I can also now see that blogging can be a powerful tool to make a home-school connection, particularly with parents of younger children. If teachers can get parents involved in reading classroom blogs, there are so many possibilities for how that could open up communication between parents and teachers, and between parents and children.

Finally, the blogs I found gave my some great ideas of new ways to use technology in the classroom. I now have ideas of how I could incorporate Google surveys, Skype, and digital video both on classroom blogs and in class. And taking my cue from Haille, I’ll end my blog with some questions:

  • What are your thoughts on why great high school class blogs are harder to find?
  • Do you have some more examples of innovative class blogs?

Works Cited

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Nerds, Skunks, and Educational Theory, Oh My!

I’m a high school English teacher considering making the transition to becoming a school librarian/media specialist. So in seeking out teacher blogs to read, I’ve been looking for some bloggers who would offer some creative ideas for the English classroom as well as some new ideas for how to incorporate technology in teaching.  Makes sense, right? Does to me, anyway. I found three very different blogs, all with something to offer.

The Blue Skunk Blog

Doug Johnson is Director of Media and Technology for Mankato, MN, public schools. His blog, The Blue Skunk Blog “serves as a sounding board for ideas [he is] currently thinking/writing about.” (I include this blog under the “Educator Blog” category because it seems to me that Johnson writes as an educator who happens to be a librarian. In addition, this is not a blog primarily representing a school library.) This blog is funny, conversational, and thought-provoking. Johnson has been an educator for 35 years and his love and passion for the profession come through in his posts. Some of the things you will find here:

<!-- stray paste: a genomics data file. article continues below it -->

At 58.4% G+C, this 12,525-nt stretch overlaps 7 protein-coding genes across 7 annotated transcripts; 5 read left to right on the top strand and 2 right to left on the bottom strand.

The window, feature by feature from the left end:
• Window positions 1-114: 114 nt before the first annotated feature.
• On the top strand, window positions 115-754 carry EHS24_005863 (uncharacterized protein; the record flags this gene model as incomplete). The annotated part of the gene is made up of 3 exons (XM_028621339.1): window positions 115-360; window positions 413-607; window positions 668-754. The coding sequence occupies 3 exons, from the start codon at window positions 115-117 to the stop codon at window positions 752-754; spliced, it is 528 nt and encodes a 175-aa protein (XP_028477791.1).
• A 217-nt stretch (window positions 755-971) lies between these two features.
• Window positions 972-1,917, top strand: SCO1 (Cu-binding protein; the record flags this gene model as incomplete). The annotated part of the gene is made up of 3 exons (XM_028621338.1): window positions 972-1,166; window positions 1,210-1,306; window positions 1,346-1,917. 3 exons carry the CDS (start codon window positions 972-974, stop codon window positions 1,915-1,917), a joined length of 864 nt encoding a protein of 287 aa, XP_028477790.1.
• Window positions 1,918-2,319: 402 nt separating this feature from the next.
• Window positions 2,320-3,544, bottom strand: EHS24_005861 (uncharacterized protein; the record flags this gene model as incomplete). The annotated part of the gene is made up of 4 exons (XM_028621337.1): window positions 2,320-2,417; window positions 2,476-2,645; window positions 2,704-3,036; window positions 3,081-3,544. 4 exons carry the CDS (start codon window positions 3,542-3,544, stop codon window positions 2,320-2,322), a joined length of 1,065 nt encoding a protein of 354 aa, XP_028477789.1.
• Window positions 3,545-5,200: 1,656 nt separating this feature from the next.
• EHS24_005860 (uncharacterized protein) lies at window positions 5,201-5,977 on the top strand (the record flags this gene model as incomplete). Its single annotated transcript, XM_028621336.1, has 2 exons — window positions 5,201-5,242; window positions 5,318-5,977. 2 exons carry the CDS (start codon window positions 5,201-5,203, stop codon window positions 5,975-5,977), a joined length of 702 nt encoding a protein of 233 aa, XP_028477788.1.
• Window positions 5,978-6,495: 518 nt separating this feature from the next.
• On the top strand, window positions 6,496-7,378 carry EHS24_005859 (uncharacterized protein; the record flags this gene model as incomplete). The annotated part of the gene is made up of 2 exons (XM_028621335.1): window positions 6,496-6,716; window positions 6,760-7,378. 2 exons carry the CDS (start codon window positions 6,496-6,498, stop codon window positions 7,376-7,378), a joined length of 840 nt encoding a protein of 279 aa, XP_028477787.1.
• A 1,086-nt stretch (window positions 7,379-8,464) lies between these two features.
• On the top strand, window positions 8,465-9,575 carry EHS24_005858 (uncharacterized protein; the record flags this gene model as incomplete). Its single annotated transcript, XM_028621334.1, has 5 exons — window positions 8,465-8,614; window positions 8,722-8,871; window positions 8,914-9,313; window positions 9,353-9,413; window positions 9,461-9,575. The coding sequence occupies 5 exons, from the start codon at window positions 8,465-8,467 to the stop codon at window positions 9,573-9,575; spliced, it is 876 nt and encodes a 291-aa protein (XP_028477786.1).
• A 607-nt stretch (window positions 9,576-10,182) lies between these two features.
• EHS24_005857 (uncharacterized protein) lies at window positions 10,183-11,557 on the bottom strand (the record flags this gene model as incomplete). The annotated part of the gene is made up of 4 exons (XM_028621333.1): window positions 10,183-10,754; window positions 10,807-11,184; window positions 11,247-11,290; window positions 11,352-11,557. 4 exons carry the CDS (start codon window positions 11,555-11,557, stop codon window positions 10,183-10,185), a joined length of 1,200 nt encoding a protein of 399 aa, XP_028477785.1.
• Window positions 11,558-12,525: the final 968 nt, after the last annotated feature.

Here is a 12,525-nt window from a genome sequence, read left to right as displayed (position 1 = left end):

You’ll find a lot more, too, including a thoughtful community of followers who comment on and question Johnson’s ideas. I really like this blog a lot. Everything from the casual tone to the questions Johnson asks seem designed to help educators step back, consider some larger issues, and reflect on the role they have in the education of this country’s children. There is a LOT to explore here – Johnson has been writing the Blue Skunk since 2005 – but exploring it seems like it will be a pleasure.

Moving at the Speed of Creativity

Moving at the Speed of Creativity is technology educator Wesley Fryer’s blog. As he explains, he focuses “primarily on issues related to engaged learning, web 2.0 technologies, digital storytelling, educational leadership, literacy, blended learning, creativity, appropriate uses of educational technologies, digital citizenship, and educational transformation.”  As soon as I read this, I was excited to explore, and I had a fantastic time reading ideas about the intersection of technology and the classroom.

Some of these posts are dense and contain A LOT of ideas. Take this one titled “Serving and Delivering does not equal Teaching or Learning. Fryer uses a 60 Minutes piece on online education content creator Kahn Acadamy as a jumping off point to address the idea that delivering content doesn’t mean students learn the content. He then moves on to examples of how when students teach others and create their own online lessons, they learn more.  He makes the point (with a Bill Gates quote as reinforcement) that access to resources, technological and otherwise, is important, but isn’t everything; access to good educators is just as important, ones who don’t simply think knowledge is something to be passed from the teacher to the student. Fryer cites Paolo Freire and others as he builds his argument, concluding that he supports online resources like Kahn Academy, yet also sees them as ways to help us “ask basic questions about teaching and learning.” In other words, this is somewhat heady stuff – don’t expect feel-good fluff. In reading one of Fryer’s posts, expect to do a lot more, including watching linked videos, visiting other web sites, reading outside blogs, and revisiting some of your grad school educational theory. Whew! I’m exhausted!

Here are a few other entries that grabbed my attention:

The Nerdy Teacher